Like so many nations around the world, the United States is in pain. Over the past 8 weeks, 36 million people have filed for unemployment, a level unseen since the Great Depression. Tragically, 40% of low-earning households have lost a breadwinner, and nearly 20% of adults say they can’t pay their current bills in full. People are in dire need of financial assistance.


To the degree that households are struggling financially, this situation conjures memories of the 2008 crash. However, there’s one monumental difference, among many. Unlike the last crash, where financial services companies were the bad guys, this crisis didn’t originate in the financial industry. As such, it gives banks the chance to be the good guys —the heroes —in this story.


If you work in financial services, how do you become the hero of this crisis?


It requires you to evolve from being a financial intermediary to being a true financial advocate. The process entails helping your customers transition to the next level of financial strength no matter where they are today. You might help one customer get a loan to keep their business afloat while helping another customer quickly visualize their finances while offering help about how to improve —all depending on their needs.


More than anything, it’s about changing your mindset from thinking about transactions and tasks to focusing on outcomes for your customers.



To fully explore what this means, we created the Ultimate Guide to Financial Advocacy, an in-depth playbook that covers everything you need to know to make this leap, including extensive original research about what people say they want most from financial services companies.


We’ve also built on the framework established by the Financial Health Network to define seven steps of financial strength: earn, spend, save, borrow, plan, protect, and grow.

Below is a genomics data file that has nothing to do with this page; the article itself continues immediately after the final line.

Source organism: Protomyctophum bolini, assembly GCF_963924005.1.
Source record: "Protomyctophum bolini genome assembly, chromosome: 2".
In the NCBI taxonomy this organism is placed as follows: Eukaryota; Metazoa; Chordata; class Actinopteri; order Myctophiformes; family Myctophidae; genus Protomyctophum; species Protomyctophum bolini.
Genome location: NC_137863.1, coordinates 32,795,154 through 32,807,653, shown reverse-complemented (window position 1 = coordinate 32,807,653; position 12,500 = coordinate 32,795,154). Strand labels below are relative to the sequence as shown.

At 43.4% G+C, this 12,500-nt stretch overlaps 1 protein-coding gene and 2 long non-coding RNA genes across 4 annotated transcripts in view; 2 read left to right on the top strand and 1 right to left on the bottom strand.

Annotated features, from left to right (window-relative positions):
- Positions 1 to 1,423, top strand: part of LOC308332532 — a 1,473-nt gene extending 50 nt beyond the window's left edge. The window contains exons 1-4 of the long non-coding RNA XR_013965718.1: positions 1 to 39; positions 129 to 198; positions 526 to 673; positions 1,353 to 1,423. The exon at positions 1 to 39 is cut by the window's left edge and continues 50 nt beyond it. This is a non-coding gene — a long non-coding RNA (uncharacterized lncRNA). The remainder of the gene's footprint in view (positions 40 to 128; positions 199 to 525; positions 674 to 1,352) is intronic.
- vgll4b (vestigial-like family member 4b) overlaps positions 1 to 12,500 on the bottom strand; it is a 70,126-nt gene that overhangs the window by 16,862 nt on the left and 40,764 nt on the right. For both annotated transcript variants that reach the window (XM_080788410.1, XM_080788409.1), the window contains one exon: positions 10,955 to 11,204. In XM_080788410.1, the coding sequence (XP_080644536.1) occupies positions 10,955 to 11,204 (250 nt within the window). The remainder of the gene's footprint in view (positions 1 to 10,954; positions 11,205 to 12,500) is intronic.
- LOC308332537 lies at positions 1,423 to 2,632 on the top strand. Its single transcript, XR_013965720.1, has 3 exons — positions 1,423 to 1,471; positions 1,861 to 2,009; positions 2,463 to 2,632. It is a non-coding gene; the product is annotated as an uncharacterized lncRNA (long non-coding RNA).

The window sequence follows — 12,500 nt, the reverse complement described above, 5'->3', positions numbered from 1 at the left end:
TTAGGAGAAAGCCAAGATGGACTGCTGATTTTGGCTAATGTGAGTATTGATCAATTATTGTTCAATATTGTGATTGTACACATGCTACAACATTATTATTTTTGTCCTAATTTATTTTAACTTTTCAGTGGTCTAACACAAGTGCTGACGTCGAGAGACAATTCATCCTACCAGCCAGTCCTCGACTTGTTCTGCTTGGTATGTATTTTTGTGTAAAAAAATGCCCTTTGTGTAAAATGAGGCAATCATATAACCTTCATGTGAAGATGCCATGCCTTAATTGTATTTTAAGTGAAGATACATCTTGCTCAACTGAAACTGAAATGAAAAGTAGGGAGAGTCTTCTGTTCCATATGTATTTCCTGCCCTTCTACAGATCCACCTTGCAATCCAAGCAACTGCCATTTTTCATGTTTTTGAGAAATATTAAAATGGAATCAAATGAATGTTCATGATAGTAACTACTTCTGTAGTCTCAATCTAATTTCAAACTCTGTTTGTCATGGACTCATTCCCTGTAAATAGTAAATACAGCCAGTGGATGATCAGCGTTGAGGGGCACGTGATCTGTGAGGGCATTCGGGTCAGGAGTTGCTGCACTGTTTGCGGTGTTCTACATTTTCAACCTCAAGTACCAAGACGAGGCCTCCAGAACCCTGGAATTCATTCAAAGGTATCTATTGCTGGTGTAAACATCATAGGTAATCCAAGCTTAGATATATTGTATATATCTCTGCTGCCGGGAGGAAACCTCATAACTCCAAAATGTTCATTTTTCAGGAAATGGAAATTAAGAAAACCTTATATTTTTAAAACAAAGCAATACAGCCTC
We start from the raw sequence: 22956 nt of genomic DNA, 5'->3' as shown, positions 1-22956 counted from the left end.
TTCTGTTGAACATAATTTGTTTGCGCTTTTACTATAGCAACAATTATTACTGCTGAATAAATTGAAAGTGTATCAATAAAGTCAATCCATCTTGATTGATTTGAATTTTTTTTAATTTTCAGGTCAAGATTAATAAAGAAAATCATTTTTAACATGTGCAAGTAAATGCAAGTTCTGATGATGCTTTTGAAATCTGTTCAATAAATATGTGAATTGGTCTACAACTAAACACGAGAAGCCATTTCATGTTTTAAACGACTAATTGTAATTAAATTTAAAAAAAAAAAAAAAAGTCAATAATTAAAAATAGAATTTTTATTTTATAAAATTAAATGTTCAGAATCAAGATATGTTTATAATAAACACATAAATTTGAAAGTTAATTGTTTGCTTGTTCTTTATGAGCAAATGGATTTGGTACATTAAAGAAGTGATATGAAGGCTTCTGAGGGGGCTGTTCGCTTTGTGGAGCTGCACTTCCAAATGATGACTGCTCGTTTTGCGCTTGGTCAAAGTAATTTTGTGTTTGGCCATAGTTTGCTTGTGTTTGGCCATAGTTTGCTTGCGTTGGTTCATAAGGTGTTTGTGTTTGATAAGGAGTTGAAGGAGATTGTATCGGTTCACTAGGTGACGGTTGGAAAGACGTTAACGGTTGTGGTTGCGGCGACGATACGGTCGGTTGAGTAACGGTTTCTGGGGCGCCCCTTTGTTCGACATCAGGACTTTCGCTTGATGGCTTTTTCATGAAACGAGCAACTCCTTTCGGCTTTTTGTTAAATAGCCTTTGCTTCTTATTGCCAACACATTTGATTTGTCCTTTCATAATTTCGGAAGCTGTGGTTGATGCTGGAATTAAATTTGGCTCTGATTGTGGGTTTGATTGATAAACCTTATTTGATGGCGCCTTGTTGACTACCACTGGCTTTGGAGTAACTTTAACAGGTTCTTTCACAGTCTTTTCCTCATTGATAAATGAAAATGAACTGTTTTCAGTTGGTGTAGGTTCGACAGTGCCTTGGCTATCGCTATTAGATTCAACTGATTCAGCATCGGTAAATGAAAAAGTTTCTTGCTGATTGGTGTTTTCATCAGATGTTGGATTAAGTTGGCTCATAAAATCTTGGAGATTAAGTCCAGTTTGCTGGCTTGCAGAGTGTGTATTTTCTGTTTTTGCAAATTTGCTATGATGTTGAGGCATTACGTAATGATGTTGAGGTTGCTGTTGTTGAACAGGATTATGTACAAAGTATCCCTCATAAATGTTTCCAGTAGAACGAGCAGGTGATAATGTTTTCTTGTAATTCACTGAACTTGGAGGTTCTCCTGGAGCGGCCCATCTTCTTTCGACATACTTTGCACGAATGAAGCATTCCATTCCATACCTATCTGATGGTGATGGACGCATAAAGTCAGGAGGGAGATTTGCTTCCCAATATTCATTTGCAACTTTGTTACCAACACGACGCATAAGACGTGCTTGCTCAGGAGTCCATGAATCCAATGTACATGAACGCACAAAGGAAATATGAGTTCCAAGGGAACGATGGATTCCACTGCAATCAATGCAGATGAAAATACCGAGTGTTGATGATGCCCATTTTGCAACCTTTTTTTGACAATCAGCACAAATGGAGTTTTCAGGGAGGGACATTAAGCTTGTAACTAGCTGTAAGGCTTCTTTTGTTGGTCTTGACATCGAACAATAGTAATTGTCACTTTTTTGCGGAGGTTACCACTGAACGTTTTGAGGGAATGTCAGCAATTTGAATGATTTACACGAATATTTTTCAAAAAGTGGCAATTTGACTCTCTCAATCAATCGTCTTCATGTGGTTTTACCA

Here’s a taste of what we cover:

7 Steps to Guide Your Customers to Financial Strength


1. Earn. Create content and tools to guide your customers on how they can earn more money. Teach them how to ask for a raise, give them details about the tradeoffs between various college decisions related to potential income, provide insight on which career choices pay the most over the long term, hook them up with a local side hustle with one of your business clients, etc.


2. Spend. Shape your customers’ spending habits. In his presentation at an MX Fintech Festival, behavioral economist Dan Ariely advised banks to help people avoid being driven by short-term desires by guiding them to focus on positive, long-term directional shifts. He said, “I want a banking app that says, ‘You're headed in the right direction, but be careful: You're spending a little bit too much.’”


3. Save. Show customers that you’re invested in their long-term financial interests, and spark the motivation they need to stay committed to their financial goals. For instance, say that you offer tools that show your customers a list of all their subscriptions, helping them discover how many they no longer use and can therefore cancel. They can then free up this money and put it to use elsewhere, building loyalty for your brand in the process.


4. Borrow. Help customers consolidate their debt while working down their payments by showing them a personalized debt payment plan. You can couple this approach with personalized guidance on maintaining a healthy credit score and build more creditworthy borrowers in the process.


5. Plan. Offer digital financial planning. Until recently, financial planning was something only the wealthiest could pay for. But with the right digital tools at hand, it’s now possible for everyone to get automated guidance. These tools enable customers to see real-time, relevant recommendations directly from you.


6. Protect. Let customers know how to protect themselves from a catastrophe. Everyone needs some form of protection against unwanted disasters,but not everyone knows the details of the protection they have and the protection they lack. By providing a checklist of what ideal protection looks like depending on life stage and financial situation, you can give your customers the peace of mind they need.


7. Grow. Offer a premier concierge service for customers who reach this stage of true financial strength, helping them to amass capital to put to use as they see fit. You might even start thinking beyond customer lifetime value to consider intergenerational value since those born into wealth are more likely to enjoy higher returns over their lifetimes (4x larger, according to a report from the Federal Reserve).

Be an Advocate, Be a Hero

With 36 million people filing for unemployment, the time to be a financial advocate is now. People need financial guidance and support, and you can be there to give it. You might read about these 16 companies that stepped up in the wake of Covid-19 to be true advocates, which is part of our ongoing series on the coronavirus crisis that includes an infographic full of original data. Above all, take the steps needed to move from being an intermediary to being an advocate.


Read the Ultimate Guide to Financial Advocacy.